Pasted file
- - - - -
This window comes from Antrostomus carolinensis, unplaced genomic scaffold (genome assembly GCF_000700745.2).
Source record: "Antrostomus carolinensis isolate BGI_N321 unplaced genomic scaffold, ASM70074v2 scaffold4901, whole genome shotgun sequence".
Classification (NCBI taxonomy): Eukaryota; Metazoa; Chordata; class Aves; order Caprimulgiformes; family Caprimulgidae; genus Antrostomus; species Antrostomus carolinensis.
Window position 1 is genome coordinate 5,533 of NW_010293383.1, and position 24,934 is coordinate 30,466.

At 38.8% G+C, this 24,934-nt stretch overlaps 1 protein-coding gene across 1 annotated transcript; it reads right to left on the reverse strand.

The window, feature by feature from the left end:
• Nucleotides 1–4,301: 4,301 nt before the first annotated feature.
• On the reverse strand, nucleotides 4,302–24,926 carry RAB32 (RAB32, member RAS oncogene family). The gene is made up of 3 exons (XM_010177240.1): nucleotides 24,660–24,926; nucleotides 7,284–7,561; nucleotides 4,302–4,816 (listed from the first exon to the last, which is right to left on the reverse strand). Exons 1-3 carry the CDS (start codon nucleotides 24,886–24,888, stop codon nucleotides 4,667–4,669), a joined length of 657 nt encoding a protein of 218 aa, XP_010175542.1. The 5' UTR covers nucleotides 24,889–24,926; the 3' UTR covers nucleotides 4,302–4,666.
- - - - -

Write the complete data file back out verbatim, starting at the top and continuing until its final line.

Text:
This window comes from Antrostomus carolinensis, unplaced genomic scaffold (genome assembly GCF_000700745.2).
Source record: "Antrostomus carolinensis isolate BGI_N321 unplaced genomic scaffold, ASM70074v2 scaffold4901, whole genome shotgun sequence".
Classification (NCBI taxonomy): Eukaryota; Metazoa; Chordata; class Aves; order Caprimulgiformes; family Caprimulgidae; genus Antrostomus; species Antrostomus carolinensis.
Window position 1 is genome coordinate 5,533 of NW_010293383.1, and position 24,934 is coordinate 30,466.

At 38.8% G+C, this 24,934-nt stretch overlaps 1 protein-coding gene across 1 annotated transcript; it reads right to left on the reverse strand.

The window, feature by feature from the left end:
• Nucleotides 1–4,301: 4,301 nt before the first annotated feature.
• On the reverse strand, nucleotides 4,302–24,926 carry RAB32 (RAB32, member RAS oncogene family). The gene is made up of 3 exons (XM_010177240.1): nucleotides 24,660–24,926; nucleotides 7,284–7,561; nucleotides 4,302–4,816 (listed from the first exon to the last, which is right to left on the reverse strand). Exons 1-3 carry the CDS (start codon nucleotides 24,886–24,888, stop codon nucleotides 4,667–4,669), a joined length of 657 nt encoding a protein of 218 aa, XP_010175542.1. The 5' UTR covers nucleotides 24,889–24,926; the 3' UTR covers nucleotides 4,302–4,666.